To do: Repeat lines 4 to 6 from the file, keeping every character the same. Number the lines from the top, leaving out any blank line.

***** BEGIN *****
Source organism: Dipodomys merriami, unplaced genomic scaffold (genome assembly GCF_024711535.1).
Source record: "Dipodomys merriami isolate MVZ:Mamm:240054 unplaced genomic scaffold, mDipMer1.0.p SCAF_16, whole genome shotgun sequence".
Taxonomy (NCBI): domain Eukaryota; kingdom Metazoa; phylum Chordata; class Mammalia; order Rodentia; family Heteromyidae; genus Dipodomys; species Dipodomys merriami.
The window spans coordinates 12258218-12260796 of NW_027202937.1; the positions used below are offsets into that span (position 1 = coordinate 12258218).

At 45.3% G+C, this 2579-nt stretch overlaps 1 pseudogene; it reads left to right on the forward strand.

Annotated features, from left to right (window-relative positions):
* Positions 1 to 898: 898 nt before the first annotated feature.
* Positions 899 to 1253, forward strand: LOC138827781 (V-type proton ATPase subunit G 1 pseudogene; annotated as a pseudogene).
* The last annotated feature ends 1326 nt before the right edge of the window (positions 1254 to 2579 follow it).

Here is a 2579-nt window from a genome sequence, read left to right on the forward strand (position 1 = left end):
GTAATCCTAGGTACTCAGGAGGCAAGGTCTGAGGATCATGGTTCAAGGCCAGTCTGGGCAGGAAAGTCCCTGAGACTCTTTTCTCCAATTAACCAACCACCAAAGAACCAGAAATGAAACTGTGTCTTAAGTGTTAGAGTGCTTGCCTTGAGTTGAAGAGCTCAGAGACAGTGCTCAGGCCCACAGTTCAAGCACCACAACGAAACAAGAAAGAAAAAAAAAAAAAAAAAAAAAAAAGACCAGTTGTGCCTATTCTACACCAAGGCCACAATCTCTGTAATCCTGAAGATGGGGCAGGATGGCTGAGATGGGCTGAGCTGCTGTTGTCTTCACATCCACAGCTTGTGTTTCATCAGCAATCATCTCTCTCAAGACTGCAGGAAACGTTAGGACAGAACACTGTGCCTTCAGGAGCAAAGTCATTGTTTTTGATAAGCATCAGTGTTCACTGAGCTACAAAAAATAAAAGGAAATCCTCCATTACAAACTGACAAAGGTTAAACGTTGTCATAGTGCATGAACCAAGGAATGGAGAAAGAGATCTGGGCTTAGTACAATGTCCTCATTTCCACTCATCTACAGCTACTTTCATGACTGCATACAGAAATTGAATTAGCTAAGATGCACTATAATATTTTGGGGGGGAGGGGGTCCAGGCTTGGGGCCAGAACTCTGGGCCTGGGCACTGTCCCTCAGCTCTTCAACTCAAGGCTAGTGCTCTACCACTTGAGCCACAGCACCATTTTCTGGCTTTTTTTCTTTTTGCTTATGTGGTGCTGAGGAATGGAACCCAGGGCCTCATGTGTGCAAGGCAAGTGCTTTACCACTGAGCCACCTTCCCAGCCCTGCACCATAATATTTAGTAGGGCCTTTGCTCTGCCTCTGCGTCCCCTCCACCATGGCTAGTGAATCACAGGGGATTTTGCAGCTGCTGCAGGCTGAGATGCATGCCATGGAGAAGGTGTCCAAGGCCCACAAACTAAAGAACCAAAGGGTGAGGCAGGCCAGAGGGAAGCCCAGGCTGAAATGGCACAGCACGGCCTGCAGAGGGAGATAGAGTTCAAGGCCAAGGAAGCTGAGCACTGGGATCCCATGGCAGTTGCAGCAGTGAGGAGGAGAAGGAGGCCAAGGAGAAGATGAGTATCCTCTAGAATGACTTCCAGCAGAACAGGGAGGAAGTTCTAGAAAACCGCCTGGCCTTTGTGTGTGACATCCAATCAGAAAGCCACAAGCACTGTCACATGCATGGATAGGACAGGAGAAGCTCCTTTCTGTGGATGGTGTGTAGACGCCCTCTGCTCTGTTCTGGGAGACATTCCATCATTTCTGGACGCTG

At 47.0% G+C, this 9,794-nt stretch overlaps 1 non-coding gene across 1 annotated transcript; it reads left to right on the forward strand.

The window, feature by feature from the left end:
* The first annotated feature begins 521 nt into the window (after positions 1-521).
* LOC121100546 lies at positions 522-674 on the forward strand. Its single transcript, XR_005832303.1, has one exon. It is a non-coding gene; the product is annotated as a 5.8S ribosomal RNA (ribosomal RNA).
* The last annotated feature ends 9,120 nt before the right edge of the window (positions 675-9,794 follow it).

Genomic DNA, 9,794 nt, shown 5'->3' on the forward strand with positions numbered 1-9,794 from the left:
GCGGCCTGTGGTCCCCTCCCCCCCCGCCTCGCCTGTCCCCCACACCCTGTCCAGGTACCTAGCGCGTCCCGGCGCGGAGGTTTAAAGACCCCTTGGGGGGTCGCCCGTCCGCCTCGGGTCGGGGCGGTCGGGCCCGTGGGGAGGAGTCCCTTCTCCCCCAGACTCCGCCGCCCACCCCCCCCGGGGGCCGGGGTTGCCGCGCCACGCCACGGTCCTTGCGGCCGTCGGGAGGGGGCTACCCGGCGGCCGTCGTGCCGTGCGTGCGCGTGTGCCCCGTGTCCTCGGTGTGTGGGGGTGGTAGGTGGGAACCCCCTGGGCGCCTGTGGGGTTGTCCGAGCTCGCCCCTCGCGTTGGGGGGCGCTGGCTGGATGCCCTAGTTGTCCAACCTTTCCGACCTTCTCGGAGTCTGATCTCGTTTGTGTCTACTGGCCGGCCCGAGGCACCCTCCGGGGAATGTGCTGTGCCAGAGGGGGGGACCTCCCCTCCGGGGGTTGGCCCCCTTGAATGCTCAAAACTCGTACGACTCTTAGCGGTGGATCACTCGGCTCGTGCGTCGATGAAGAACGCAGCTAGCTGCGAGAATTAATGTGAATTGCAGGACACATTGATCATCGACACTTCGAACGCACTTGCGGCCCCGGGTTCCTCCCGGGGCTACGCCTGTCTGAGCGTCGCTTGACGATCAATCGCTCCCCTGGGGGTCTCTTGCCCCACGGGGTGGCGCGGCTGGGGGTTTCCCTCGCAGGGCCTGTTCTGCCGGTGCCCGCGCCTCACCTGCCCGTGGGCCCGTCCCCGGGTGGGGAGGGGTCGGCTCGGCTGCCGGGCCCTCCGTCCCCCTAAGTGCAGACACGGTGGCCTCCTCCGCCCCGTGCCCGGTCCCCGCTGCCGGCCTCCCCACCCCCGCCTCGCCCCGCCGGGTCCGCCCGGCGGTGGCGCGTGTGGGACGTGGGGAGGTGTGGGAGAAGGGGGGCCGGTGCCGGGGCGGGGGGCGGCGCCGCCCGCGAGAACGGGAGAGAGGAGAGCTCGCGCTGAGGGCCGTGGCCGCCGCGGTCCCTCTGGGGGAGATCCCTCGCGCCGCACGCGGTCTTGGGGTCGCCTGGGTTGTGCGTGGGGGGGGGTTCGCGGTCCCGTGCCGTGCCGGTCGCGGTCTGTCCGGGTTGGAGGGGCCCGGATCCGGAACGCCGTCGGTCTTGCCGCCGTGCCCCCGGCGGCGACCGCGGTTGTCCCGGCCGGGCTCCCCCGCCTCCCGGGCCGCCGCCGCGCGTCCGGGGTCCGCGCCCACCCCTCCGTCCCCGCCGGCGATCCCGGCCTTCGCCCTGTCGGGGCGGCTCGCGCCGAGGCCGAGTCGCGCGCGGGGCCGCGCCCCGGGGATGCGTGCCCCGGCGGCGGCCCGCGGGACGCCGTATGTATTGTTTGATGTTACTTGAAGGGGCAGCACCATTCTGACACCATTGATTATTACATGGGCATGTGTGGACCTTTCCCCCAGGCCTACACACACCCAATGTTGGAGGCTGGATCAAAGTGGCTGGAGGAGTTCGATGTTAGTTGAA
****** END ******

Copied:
The window spans coordinates 12258218-12260796 of NW_027202937.1; the positions used below are offsets into that span (position 1 = coordinate 12258218).

At 45.3% G+C, this 2579-nt stretch overlaps 1 pseudogene; it reads left to right on the forward strand.

Annotated features, from left to right (window-relative positions):